Iaşi is the most important economic, political and cultural centre of Moldova region and one of the oldest cities in Romania. Situated in the North-East of Romania, near the border with Moldova Republic, Iaşi County is the crossing point of the most important commercial roads that are passing through Moldova coming from Poland, Hungary, Russia and Turkey. The relief of the Iaşi county is hilly.

Starting with the 17th century, Iaşi has been recognized as being the most important cultural center of Romania due to existence here of the old Vasilian Academy, and the High School of Slavonic and Greek languages, the first printing press and many other vestiges.

Iaşi was the City of the first Romanian University (1860) and the first Engineering High School (1814). Thus, it holds the reputation of a "spiritual and cultural capital of Romania". The constant development of higher education system is making Iaşi as the most important Higher Education Centre, after Bucharest.


Brief History of Iaşi City

Thoroughly European, Romania has given the world cultural patrimony great personalities: the scholar Dimitrie Cantemir, the sculptor Constantin Brāncuşi, the musician George Enescu, the inventor Henri Coandă, the diplomat Nicolae Titulescu, the historian Nicolae lorga, the dramatist Eugen lonescu, the historian Mircea Eliade, the mathematician Grigore Moisil. Many of them have their lives strongly related to Iaşi City.

There are towns or cities which have a real vocation for history. Iaşi, the former capital of Moldavia, is one of them. Iaşi City was Romania's first capital (from 1859-1862). The county's history records periods of vicissitudes and times of glory recalled by many monuments and vestiges. Iaşi - "the town of the seven hills", is attested in the 15th century (October 6, 1408) act issued by Prince Alexandru cel Bun (1400 - 1432) granting it commercial privileges, but the history of Iaşi area goes back to the beginnings of this millennium. In 2008, Iaşi commemorates 600 years since it was attested.


Tourism and Culture

One of Iaşi's most recognizable and charming buildings is the Neo-Gothic Palace of Culture. It sits on a promontory above the river terrace and serves as a visual reference point for central Iaşi. It was completed in the 1920s as a government administration building, but it is now home to four museums: the Art Museum, History Museum, Moldova Ethnographic Museum and The Polytechnic Museum. Grand but not grandiose, the Palace of Culture is indeed a prime element of Iaşi's skyline, and its image as a city of culture.

Along Stephan the Greatest Boulevard is the Church of the Three Hierarchs, the most distinctive church in Iaşi. It was completed in the 1630s, and its exterior of patterned stone carving was once layered in gold. It now provides the resting place for the crypts of Alexandru Ioan Cuza and Dimitrie Cantemir, the last native Moldavian Prince before the period of Phanariot Greek rule under the Ottomans. Further up the street is the much larger but less distinctive Metropolitan Cathedral, built in the 1830s as the seat of the Orthodox clergy in Moldavia. As such, the Cathedral hosts the relics of St. Paraschiva, the patron saint of Moldavia.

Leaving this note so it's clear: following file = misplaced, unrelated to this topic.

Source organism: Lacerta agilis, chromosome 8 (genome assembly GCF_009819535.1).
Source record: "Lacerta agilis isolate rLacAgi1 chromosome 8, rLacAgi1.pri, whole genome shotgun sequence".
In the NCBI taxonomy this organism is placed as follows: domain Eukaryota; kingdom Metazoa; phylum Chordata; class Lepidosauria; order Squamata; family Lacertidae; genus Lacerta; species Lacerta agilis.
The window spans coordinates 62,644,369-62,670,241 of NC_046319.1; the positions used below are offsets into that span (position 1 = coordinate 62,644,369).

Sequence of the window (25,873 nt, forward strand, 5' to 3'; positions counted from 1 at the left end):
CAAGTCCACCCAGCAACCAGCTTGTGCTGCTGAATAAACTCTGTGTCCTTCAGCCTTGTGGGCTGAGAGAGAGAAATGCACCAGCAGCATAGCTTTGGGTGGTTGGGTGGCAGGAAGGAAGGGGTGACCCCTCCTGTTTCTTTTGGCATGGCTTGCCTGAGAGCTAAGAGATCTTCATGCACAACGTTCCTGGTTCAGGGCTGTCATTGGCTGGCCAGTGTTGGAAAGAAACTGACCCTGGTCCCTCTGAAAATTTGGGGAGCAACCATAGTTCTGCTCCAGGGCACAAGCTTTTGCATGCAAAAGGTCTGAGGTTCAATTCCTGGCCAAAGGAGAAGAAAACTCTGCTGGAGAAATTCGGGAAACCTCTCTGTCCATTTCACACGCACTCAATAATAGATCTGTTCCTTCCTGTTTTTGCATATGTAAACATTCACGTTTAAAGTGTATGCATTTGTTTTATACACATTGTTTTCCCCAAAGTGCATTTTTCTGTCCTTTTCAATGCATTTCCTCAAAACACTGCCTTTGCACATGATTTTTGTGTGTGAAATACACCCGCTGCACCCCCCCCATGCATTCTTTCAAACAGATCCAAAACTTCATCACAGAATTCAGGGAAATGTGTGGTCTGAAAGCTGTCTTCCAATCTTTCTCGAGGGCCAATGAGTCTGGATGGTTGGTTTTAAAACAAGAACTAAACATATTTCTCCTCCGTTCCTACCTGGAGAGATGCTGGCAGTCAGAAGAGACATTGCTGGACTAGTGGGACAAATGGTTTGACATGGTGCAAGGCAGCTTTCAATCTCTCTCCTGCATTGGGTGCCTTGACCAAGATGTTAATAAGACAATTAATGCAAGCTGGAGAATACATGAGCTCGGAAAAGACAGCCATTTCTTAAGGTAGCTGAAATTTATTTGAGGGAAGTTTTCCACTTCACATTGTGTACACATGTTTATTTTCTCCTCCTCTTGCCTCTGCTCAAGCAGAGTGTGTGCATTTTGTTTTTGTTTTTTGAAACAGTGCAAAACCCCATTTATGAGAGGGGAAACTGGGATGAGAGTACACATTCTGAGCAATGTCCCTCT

Other museums are worth mentioning: The Union Museum -situated in the building of the last King residence, The Natural History Museum, The Theater Museum, The Romanian Literature Museum, The National Theater " Vasile Alecsandri".

The "Alexandru Ion Cuza" University of Iaşi was founded in 1860 and was Romania's first modern university. It is named after the prince who united Wallachia and Moldavia into the state of Romania in 1859. The university is situated on Copou, one of the most prominent of Iaşi's several hills. Copou is not as steep, but the nicest residential area is there. Also, there are parks, a botanical garden, and the city stadium. Tall trees line Copou Boulevard, creating a passage of green up and down the street (at least before the leaves fall).

With a patrimony comprising many archaeological sites, memorial houses remaining of Romanian great writers such as Eminescu, Creangă, Alecsandri, Sadoveanu, about 6900 historical and architectural monuments, precious vestiges of Romanian culture and civilization, the county of Iaşi is considered a "museum" county in Romania. The rich cultural and artistic patrimony of the Iaşi county, the large and diversified folklore and ethnographic treasure, natural reservation and resources (Repedea, Valea Lunga, mineral springs in Nicolina, Strunga etc.), the famous vineyards in Cotnari (the 14th century) have favored sustained tourist activity with many possibilities of optimization and diversification.